In a quotation (p. 91) concerning the claret ‘Château Ausone,’ said to be produced on the site of the Roman villa of Ausonius, Wilson has had to leave ‘untraced’ the ‘night of wine and flutes’ enjoyed by the fourth-century poet. The phrase is not by Ausonius but from a description of the epistle to Symmachus that introduces his poem Griphus ternarii numeri (Riddle of the number three) printed in The wandering scholars (1927) of Helen Waddell, the Egeria of George Saintsbury’s old age. Saintsbury, in fact, according to her preface, provided the book with a ‘running commentary on manuscript and proof [that] has sometimes found its way into footnotes that hardly need his initials for identification.’ One such note, on the Château Ausone, ‘one of the two best of the St. Emilion clarets,’ no doubt caught Bunyard’s eye. The two men, incidentally, do not appear to have been acquainted, although Bunyard was one of the fifty founding members of the still-extant Saintsbury Club, supplying apples and walnuts to its first dinner, held on Saintsbury’s 86th birthday in 1931. [Alan Bell contributes a short chapter (pp. 169-173) to the book on Bunyard and the Saintsbury Club.] The ‘few notes on wine’ appended to the second edition of Bunyard’s The anatomy of dessert (1933) certainly echo the polymathic Saintsbury’s Notes on a cellar book (1920) in more than title. As for Waddell’s phrase ‘night of wine and flutes,’ she was probably recalling ‘the days of wine and roses’ of the decadent poet Ernest Dowson, whose verses were also echoed by Bunyard, as Wilson notes (p. 102).

The ‘Mr J. Neame’ who was allowed to buy books at a valuation from Bunyard’s estate before the auction sale of June 1940 must be Thomas Neame not J. Armstrong Neame as Wilson speculates (p. 69). Not only are ‘T’ and ‘J’ easily confused in manuscript – Wilson relies on probate records – but J. Armstrong Neame’s publications on wildflowers do not suggest a Bunyardian sensibility. Sir Thomas Neame’s pomological library, however, sold after his death at Sotheby’s (London) on 4-5 February, 1974, included dozens of books with a small ink stamp reading ‘Bought by Thomas Neame, Faversham, Kent, from the library of E.A. Bunyard, April 1940.’ I cannot swear to the month as I quote from memory, having long since sold the many volumes I then bought. Perhaps a bibliophilic reader can supply an exact transcription from a copy in his possession. And scholars more learned and more microscopic than myself may amuse themselves with tracing to their sources the references and quotations on pages 86, 94,105, 106, 121 and 126 that have eluded everyone – everyone, that is, but Edward Bunyard.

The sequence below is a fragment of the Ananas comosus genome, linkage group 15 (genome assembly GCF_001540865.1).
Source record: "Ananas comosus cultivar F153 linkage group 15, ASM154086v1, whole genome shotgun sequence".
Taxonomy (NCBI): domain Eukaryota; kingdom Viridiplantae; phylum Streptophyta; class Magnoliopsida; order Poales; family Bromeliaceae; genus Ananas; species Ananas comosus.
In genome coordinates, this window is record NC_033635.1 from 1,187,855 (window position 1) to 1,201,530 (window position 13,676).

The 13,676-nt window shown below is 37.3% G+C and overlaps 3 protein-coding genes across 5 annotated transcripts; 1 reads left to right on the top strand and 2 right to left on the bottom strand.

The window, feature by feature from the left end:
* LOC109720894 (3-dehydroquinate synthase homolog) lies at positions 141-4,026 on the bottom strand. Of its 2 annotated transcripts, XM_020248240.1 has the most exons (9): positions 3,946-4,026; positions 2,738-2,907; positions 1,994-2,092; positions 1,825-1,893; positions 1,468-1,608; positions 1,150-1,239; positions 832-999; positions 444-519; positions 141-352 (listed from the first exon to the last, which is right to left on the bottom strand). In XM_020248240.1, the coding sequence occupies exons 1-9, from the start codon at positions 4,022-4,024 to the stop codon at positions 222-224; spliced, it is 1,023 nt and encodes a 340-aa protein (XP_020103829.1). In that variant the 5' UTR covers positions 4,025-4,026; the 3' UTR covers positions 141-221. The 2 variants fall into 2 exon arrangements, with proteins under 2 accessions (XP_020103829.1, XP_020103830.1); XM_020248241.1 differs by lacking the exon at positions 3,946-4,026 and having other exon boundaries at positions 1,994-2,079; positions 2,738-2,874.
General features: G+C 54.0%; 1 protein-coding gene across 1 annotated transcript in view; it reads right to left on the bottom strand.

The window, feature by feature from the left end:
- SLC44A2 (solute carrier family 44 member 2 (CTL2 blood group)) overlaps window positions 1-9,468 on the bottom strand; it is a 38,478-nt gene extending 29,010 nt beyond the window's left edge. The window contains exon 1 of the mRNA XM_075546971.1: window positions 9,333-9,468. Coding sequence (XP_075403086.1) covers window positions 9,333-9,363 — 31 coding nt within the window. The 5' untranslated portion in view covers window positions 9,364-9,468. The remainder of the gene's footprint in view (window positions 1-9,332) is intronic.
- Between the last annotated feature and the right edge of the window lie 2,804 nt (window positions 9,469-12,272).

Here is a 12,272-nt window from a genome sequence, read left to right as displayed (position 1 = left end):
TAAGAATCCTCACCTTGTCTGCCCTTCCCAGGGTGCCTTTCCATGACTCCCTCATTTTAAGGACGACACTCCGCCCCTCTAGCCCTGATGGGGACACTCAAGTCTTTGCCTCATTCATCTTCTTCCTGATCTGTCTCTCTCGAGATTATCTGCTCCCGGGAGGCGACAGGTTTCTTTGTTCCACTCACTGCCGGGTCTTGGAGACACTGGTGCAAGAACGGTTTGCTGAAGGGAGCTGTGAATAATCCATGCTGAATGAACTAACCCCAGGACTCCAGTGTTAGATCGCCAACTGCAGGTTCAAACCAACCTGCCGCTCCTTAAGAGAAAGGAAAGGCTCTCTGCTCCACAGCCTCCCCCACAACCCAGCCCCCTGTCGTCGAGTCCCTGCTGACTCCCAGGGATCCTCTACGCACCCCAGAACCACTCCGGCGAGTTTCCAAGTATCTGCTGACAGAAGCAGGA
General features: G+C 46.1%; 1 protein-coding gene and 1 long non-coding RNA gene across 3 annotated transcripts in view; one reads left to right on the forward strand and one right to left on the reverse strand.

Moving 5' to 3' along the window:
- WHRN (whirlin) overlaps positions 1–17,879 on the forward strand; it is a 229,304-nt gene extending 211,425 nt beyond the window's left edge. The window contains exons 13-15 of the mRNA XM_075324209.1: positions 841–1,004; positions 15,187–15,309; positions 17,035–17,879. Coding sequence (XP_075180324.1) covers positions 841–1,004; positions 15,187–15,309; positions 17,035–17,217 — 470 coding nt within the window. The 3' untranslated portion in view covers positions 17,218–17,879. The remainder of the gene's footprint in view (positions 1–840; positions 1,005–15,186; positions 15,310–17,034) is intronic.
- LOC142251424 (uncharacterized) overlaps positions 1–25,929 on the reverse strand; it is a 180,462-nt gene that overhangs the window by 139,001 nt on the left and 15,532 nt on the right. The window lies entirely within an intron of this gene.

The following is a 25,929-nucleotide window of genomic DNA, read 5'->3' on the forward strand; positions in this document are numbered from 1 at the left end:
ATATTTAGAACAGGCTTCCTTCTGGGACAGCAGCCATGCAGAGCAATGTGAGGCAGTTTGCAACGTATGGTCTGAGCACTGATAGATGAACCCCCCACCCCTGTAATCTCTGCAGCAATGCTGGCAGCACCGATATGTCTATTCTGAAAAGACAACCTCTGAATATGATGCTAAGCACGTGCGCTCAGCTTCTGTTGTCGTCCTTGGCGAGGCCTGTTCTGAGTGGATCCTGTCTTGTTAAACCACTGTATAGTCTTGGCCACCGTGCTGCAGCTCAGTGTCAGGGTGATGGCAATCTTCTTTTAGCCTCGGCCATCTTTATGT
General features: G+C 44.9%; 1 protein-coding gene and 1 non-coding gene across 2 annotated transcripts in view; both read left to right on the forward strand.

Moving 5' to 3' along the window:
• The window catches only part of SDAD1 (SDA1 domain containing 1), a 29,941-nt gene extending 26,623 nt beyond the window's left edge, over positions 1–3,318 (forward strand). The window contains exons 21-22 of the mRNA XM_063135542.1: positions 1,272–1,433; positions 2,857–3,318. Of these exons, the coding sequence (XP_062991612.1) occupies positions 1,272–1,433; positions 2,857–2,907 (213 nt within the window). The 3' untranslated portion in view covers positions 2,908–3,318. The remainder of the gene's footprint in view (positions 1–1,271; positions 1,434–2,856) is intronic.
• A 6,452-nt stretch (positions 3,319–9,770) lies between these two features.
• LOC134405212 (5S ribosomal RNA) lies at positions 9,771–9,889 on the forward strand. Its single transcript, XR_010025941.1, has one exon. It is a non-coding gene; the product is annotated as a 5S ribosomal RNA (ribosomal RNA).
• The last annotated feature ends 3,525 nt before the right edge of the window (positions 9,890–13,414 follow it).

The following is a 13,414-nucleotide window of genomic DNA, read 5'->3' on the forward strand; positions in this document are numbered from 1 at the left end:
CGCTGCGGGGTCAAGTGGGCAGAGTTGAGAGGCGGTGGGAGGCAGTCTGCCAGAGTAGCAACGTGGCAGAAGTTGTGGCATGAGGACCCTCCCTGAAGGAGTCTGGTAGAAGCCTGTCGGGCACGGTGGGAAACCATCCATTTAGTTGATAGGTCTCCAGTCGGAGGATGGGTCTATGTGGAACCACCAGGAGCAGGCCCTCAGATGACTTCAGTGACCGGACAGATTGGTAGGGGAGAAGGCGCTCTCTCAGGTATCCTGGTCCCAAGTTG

A Review by Tim Longville in Hortus.

I suspect that Edward Bunyard (1878-1939) survives today, if he survives at all, only as a slightly dim name. (Humiliatingly, even on booksellers’ lists he is sometimes confused with his father, George.) And for many years he has been largely unread. Yet there are at least two good reasons for reading him. First, his writing, whatever its subject, was always informed by real knowledge. Second, it was real writing. It is often overblown, and sometimes slightly absurd in its self-consciously baroque metaphors, its elaborate syntax and wilfully obscure range of reference, but it is never less than entertaining. As a result, even when later research seems to have disproved his theories, reading him is still an immensely enjoyable experience. (Something I tried to suggest when providing a taste of the simultaneously lush yet acid prose of his The Anatomy of Dessert in a ‘Snippets’ column in HORTUS 67.)